After a long battle with pancreatic cancer, Supreme Court Justice Ruth Bader Ginsburg has died. Through her time on the bench, Ginsburg became a women's rights advocate, feminist icon, and often voted for equality in terms of LGBTQ+ rights. Her death, at 87, was announced by the Supreme Court today, who said she was surrounded by family.
"Our nation has lost a justice of historic stature," Chief Justice John Roberts said in a statement. "We at the Supreme Court have lost a cherished colleague. Today we mourn but with confidence that future generations will remember Ruth Bader Ginsburg as we knew her, a tired and resolute champion of justice."
Her death is likely to initiate a nasty battle for her Supreme Court seat in the weeks ahead of the upcoming presidential election. Depending on her replacement, the new occupant could work to undo the victories Ginsburg helped win over her 27-year term. Ginsburg was cognizant of this and left a message via her granddaughter Clara Spera.
"My most fervent wish is that I will not be replaced until a new president is installed," she said.
In addition to her work that was instrumental in the Women's Liberation movement, put on screen in the 2018 film On the Basis of Sex, Ginsburg has a legacy of siding with LGBTQ+ equality. In 1996, just three years after she was appointed to the Supreme Court by President Bill Clinton, she helped to strike down a discriminatory constitutional amendment in Colorado in the Romer v. Evans case. It went down in history as the first pro-LGBTQ+ ruling decided on by the court. She continued this legacy of coming down with pro-LGBTQ+ votes throughout her tenure. The Human Rights Campaign pointed to a legacy of those cases: Lawrence v. Texas in 2003, Windsor v. U.S. in 2013 and Obergefell v. Hodges in 2015, and most recently Bostock v. Clayton County in 2020.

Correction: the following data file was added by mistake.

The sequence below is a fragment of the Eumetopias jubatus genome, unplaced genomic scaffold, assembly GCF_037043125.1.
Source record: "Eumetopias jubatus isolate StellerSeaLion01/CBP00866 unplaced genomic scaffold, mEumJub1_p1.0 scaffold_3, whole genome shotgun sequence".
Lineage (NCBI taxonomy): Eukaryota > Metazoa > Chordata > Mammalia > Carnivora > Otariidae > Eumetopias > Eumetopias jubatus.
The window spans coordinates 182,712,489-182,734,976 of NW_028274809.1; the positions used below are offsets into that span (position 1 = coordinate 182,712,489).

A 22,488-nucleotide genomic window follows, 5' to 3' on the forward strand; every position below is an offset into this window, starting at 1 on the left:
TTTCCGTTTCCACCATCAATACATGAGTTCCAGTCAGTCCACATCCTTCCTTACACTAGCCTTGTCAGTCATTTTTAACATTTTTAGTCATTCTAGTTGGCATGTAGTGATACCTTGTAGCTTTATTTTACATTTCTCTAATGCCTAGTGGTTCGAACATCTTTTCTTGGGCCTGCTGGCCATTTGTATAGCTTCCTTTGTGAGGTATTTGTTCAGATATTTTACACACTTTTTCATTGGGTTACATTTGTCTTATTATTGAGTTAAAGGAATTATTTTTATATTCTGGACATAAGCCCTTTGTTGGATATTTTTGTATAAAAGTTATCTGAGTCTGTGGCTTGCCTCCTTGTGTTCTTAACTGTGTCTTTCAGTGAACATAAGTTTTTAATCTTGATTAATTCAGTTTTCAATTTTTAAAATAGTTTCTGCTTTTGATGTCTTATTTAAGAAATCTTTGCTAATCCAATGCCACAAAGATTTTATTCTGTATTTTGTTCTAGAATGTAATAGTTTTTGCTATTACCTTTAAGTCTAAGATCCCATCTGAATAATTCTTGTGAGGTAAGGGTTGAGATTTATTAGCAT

"Today, we lost an unqualified, undisputed hero," Human Rights Campaign President Alphonso David said in a statement. "She wasn't just an iconic jurist, Justice Ginsburg was a force for good -- a force for bringing this country closer to delivering on its promise of equality for all. Her decades of work helped create many of the foundational arguments for gender equality in the United States, and her decisions from the bench demonstrated her commitment to full LGBTQ equality. She was and will remain an inspiration to young people everywhere, a pop culture icon as the Notorious RBG and a giant in the fight for a more just nation for all."
In 2013 she even became the first Supreme Court justice to officiate a same-sex couple's wedding. She's gone on to officiate many more.
With Ginsburg's seat now open, Trump could appoint a conservative to the court which would give them a 6-to-3 majority. With lifelong terms, the impact of such a decision would be felt for generations.
In 2016, Senate Majority Leader Mitch McConnell refused to have meetings or hearings surrounding any of Obama's Supreme Court nominees.
"My view, and I can now confidently say the view shared by virtually everybody in my conference, is that the nomination should be made by the president that the people elect in the election that's now underway," he told press at the time. His defense was that given the upcoming election, it was only right that the American people have a say in who makes the nomination.
McConnell reversed that decision earlier this year when asked about a possible vacancy. In May he said "Oh, we'd fill it," if a vacancy were to occur this year. It is likely that McConnell will make all attempt to rush through a confirmation of a justice nominated by Trump. Given the Republican control of the Senate, he is likely to be successful.
"Thank you Ruth Bader Ginsburg," Laverne Cox wrote to Twitter of the news. "Your work and life made so much possible for all of us." She was one of many to post with Billy Eichner encouraging followers to "continue in her footsteps" and not let up "until the bitter end.